Honestly I’d be pretty surprised to see Kazmir even get a job, let alone one with the Yankees. On the other hand, nobody is going to give him a MLB deal, so what’s the harm in seeing if he can pull a rabbit out of his sleeve for a few months? I firmly believe that a team can’t have too much pitching depth, and a MiLB deal is virtually free, so why not? He makes as much sense for the Yankees as he does anyone else.

James Asks: Here’s a slow end of January baseball question. Are there any stats or data showing that certain types of hitters, fielders, or pitchers do better or worse on artificial turf compared to grass?

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This is a good question! Here’s a fun nugget: there are only two stadiums in the Majors that currently use artificial turf, and both of them are in the American League East. Those are, of course, the Rodgers Centre and Tropicana Field. (The Dome shut down in 2010 and Minnesota plays outside on grass now.) In other words, there are just 162 games played on artificial turf each season (81 at each) which feels insane! The Yankees play a disproportionate amount of those, which also probably skews our perception of this.

For a statistical analysis, this provides a few problems, I’d guess. There’s a lot of player turnover and it may be hard to get a meaningful sample that controls for the outside variables to get a sense of what player type or skillset does best on turf. Don’t quote me on that, it’s just a gut feeling. I’ll have to do a deeper dive here to be sure. But it’s a much, much smaller sample size than everything else, which I think matters.

However, I did remember a study from Beyond the Box score from five or so years ago that looked at the effect of playing on turf on a player’s aging curve. You can check out the whole analysis here, but here is the main takeaway in graph form:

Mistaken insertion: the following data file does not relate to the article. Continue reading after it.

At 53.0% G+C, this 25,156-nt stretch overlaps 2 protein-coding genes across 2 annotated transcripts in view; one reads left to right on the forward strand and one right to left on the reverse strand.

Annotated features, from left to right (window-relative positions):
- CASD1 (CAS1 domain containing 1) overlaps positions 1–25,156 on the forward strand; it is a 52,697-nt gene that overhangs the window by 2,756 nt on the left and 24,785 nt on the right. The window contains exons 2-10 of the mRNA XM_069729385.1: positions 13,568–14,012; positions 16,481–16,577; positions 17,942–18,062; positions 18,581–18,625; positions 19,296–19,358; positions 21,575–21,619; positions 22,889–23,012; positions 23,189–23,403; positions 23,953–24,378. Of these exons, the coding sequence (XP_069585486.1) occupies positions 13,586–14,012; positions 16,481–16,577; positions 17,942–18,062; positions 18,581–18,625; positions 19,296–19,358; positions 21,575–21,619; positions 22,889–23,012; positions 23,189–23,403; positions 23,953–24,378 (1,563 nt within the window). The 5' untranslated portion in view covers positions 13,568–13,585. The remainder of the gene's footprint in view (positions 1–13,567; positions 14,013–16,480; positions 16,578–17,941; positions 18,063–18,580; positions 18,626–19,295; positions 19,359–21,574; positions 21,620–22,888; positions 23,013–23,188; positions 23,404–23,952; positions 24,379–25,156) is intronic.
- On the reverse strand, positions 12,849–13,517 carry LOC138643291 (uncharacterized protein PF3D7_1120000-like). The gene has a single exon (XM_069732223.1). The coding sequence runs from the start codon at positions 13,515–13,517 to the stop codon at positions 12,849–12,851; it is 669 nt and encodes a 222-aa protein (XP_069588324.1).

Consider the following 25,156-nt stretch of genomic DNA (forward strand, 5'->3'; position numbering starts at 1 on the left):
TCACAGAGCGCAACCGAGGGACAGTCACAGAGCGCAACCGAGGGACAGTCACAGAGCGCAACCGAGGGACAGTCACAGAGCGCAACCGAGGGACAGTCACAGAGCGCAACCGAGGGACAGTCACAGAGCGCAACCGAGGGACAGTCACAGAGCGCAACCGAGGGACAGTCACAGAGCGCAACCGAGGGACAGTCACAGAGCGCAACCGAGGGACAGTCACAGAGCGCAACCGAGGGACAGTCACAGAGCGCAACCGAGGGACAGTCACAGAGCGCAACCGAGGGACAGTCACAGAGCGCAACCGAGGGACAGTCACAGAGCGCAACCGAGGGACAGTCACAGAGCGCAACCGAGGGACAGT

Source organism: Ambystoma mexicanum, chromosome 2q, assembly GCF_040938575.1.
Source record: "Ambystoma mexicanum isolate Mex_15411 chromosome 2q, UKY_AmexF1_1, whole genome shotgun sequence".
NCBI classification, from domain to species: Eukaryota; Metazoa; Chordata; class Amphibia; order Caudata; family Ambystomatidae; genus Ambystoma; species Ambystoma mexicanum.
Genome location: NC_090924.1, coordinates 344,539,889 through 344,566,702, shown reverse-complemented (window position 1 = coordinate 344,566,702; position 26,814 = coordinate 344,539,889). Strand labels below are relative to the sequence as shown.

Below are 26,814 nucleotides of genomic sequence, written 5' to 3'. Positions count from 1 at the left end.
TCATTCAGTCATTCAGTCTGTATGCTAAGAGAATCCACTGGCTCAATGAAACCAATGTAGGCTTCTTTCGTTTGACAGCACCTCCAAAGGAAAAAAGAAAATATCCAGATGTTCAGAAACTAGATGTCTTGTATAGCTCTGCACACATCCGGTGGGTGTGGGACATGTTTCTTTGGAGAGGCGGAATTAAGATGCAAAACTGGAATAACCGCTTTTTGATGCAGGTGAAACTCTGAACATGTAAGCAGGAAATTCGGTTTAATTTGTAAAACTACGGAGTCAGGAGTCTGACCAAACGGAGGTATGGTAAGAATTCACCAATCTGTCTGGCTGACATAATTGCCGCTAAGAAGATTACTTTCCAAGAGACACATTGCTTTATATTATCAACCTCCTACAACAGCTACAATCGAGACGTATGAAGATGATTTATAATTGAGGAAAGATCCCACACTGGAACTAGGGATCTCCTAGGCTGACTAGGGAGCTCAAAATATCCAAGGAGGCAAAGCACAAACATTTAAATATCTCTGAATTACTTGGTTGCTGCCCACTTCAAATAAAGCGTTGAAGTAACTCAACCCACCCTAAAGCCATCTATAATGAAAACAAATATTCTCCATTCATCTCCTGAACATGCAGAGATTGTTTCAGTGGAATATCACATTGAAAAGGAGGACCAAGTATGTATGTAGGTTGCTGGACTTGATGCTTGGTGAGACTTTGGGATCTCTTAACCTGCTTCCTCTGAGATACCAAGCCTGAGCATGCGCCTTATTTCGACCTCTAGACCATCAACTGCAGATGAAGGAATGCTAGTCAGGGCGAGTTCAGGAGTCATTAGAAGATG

wOBA-AgingTurf_1995-2014

In other words — with some caveats about sample size — we see that players who spent three seasons playing on turf decline faster and harder than those who don’t. So it’s very possible that turf accelerates declines and is harder on players’ bodies than playing on grass. I’d guess more research needs to be done here to be definitive, but it makes sense to me on an intellectual level. And, not to mention, we don’t see many artificial surfaces league-wide. There has to be a reason for that.

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8 Comments

  1. MikeD

    The artificial turf question is interesting, but I think trying to draw any conclusion today is impossible because the majority of data that does exist was on very different type of fields. Turf was quite common back in the ’70s and ’80s. Think of the large parks in St. Louis and Kansas City. It wasn’t just turf. It was damn near cement! Nothing like the turf we have today. It played lightning fast. The Charlie Lau art of hitting was in vogue because of turf. Make contact, get the bat on the ball, put it in play and run like hell. In KC, hard hit singles would take off like rockets past the second baseman, head up the gap, often resulting with the runner next standing on third if it split the outfielders, which wasn’t difficult on that style turf. To combat that, teams would put burners like Willie Wilson and Willie McGee in CF, or great defensive infielders like Frank White or Ozzie Smith up the middle. Rangy middle infielders who could cut the ball off. The turf today doesn’t play like that, and it’s supposedly much more “cushiony” so it doesn’t have the wear-and-tear on the body. So today, what artificial turf we do have, doesn’t play super fast like the old turf, and is much less damaging to the joints. Add it all up, and I don’t think we have enough data to even take a guess.

    • Yeah, this is true. There’s also different kinds of turf today and they play differently from one another. Turf at the Trop is very different than the “Astroturf 3-D Extreme” at Rogers. I think the stuff at Chase Field is closer to the Trop than at Rogers.